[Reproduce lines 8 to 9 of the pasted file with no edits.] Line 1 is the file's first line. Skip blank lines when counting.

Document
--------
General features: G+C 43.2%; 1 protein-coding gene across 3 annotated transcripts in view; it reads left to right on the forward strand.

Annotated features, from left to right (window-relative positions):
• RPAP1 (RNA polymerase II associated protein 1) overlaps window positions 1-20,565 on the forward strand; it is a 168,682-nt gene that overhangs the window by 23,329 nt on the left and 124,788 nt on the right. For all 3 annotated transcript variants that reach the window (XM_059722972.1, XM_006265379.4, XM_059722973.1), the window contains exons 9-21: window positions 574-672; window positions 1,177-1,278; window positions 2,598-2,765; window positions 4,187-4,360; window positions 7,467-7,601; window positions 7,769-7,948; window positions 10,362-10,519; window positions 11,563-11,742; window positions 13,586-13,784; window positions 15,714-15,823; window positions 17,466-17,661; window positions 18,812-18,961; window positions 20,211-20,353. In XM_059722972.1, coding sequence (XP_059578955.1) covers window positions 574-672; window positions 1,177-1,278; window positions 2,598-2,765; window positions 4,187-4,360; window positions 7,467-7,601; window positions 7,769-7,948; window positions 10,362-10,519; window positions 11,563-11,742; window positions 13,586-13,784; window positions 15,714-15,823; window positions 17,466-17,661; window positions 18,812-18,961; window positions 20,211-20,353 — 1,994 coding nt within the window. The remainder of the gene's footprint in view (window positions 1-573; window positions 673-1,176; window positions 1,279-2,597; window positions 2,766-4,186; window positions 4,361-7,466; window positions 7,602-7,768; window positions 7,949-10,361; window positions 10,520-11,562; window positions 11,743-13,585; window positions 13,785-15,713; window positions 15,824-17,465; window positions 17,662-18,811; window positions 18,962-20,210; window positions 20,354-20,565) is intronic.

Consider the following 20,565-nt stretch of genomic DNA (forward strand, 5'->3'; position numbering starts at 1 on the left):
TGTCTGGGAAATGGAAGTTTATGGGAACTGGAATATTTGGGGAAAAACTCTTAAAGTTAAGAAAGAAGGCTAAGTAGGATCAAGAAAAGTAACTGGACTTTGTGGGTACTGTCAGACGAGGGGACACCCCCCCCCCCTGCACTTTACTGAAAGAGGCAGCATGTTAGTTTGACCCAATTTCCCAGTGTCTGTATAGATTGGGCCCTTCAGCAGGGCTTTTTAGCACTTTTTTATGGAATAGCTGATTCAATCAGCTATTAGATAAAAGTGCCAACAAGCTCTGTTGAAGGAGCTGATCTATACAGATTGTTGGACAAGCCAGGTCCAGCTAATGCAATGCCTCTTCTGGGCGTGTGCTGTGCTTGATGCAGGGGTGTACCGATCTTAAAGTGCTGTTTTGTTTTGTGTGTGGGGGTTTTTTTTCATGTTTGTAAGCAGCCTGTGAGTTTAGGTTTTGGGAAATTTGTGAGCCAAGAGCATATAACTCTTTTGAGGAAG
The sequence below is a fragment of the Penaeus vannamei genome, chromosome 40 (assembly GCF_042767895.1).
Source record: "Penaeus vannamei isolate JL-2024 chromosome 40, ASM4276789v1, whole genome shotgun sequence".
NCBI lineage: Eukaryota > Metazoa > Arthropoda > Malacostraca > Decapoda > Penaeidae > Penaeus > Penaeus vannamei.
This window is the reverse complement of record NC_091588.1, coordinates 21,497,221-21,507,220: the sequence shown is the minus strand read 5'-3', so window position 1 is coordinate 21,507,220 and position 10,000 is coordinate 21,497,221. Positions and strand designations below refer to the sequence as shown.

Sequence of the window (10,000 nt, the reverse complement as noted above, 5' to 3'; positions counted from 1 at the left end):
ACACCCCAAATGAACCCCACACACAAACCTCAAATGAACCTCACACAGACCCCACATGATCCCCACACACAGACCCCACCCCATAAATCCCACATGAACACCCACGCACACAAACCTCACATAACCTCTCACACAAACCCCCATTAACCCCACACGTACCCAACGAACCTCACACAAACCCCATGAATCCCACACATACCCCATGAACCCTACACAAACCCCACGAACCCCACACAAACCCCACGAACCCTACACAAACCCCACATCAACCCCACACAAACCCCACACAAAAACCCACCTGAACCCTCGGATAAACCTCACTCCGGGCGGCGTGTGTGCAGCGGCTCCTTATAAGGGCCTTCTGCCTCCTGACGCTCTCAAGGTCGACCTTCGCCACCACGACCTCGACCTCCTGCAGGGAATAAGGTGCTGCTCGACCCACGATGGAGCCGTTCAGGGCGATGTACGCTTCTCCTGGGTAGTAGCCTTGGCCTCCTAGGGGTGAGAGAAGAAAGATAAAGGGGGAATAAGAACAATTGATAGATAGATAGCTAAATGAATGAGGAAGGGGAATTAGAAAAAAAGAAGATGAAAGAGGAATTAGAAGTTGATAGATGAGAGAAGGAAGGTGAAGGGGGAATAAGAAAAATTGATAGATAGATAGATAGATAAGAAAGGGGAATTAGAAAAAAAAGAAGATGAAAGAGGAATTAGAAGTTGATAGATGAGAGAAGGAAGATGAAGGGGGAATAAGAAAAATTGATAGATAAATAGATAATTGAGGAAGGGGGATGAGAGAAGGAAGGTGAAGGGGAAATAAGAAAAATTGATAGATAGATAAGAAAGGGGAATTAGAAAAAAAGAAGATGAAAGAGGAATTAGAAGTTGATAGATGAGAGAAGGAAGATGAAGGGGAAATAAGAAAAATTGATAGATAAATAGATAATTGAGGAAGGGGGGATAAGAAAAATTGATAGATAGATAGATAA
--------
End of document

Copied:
NCBI lineage: Eukaryota > Metazoa > Arthropoda > Malacostraca > Decapoda > Penaeidae > Penaeus > Penaeus vannamei.
This window is the reverse complement of record NC_091588.1, coordinates 21,497,221-21,507,220: the sequence shown is the minus strand read 5'-3', so window position 1 is coordinate 21,507,220 and position 10,000 is coordinate 21,497,221. Positions and strand designations below refer to the sequence as shown.